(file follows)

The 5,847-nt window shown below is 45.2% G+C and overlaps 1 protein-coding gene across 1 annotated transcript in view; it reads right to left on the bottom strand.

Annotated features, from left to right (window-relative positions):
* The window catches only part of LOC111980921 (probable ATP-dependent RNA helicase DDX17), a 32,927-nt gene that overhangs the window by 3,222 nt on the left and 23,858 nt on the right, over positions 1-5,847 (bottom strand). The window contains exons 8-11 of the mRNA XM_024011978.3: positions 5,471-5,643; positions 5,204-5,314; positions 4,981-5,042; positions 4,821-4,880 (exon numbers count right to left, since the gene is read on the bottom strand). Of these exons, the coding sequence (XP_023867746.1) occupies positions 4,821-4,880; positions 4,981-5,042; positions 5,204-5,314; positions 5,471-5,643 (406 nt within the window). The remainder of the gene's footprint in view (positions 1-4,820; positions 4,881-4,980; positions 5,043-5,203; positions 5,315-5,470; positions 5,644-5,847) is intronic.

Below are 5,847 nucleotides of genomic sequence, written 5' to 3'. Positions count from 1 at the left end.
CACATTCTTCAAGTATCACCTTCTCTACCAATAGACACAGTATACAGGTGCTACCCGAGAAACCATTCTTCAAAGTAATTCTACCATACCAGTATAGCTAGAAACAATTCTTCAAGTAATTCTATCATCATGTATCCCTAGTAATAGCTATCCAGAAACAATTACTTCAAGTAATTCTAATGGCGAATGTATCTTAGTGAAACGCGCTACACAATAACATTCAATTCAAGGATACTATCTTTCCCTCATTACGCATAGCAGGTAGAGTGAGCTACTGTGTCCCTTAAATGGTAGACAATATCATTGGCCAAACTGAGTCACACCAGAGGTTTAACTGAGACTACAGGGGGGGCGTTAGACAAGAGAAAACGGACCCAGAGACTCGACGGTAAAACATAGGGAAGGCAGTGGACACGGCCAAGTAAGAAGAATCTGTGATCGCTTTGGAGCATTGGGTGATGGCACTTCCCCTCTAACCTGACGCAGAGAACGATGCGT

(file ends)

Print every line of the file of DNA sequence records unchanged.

The 5,847-nt window shown below is 45.2% G+C and overlaps 1 protein-coding gene across 1 annotated transcript in view; it reads right to left on the bottom strand.

Annotated features, from left to right (window-relative positions):
* The window catches only part of LOC111980921 (probable ATP-dependent RNA helicase DDX17), a 32,927-nt gene that overhangs the window by 3,222 nt on the left and 23,858 nt on the right, over positions 1-5,847 (bottom strand). The window contains exons 8-11 of the mRNA XM_024011978.3: positions 5,471-5,643; positions 5,204-5,314; positions 4,981-5,042; positions 4,821-4,880 (exon numbers count right to left, since the gene is read on the bottom strand). Of these exons, the coding sequence (XP_023867746.1) occupies positions 4,821-4,880; positions 4,981-5,042; positions 5,204-5,314; positions 5,471-5,643 (406 nt within the window). The remainder of the gene's footprint in view (positions 1-4,820; positions 4,881-4,980; positions 5,043-5,203; positions 5,315-5,470; positions 5,644-5,847) is intronic.

Below are 5,847 nucleotides of genomic sequence, written 5' to 3'. Positions count from 1 at the left end.
CACATTCTTCAAGTATCACCTTCTCTACCAATAGACACAGTATACAGGTGCTACCCGAGAAACCATTCTTCAAAGTAATTCTACCATACCAGTATAGCTAGAAACAATTCTTCAAGTAATTCTATCATCATGTATCCCTAGTAATAGCTATCCAGAAACAATTACTTCAAGTAATTCTAATGGCGAATGTATCTTAGTGAAACGCGCTACACAATAACATTCAATTCAAGGATACTATCTTTCCCTCATTACGCATAGCAGGTAGAGTGAGCTACTGTGTCCCTTAAATGGTAGACAATATCATTGGCCAAACTGAGTCACACCAGAGGTTTAACTGAGACTACAGGGGGGGCGTTAGACAAGAGAAAACGGACCCAGAGACTCGACGGTAAAACATAGGGAAGGCAGTGGACACGGCCAAGTAAGAAGAATCTGTGATCGCTTTGGAGCATTGGGTGATGGCACTTCCCCTCTAACCTGACGCAGAGAACGATGCGT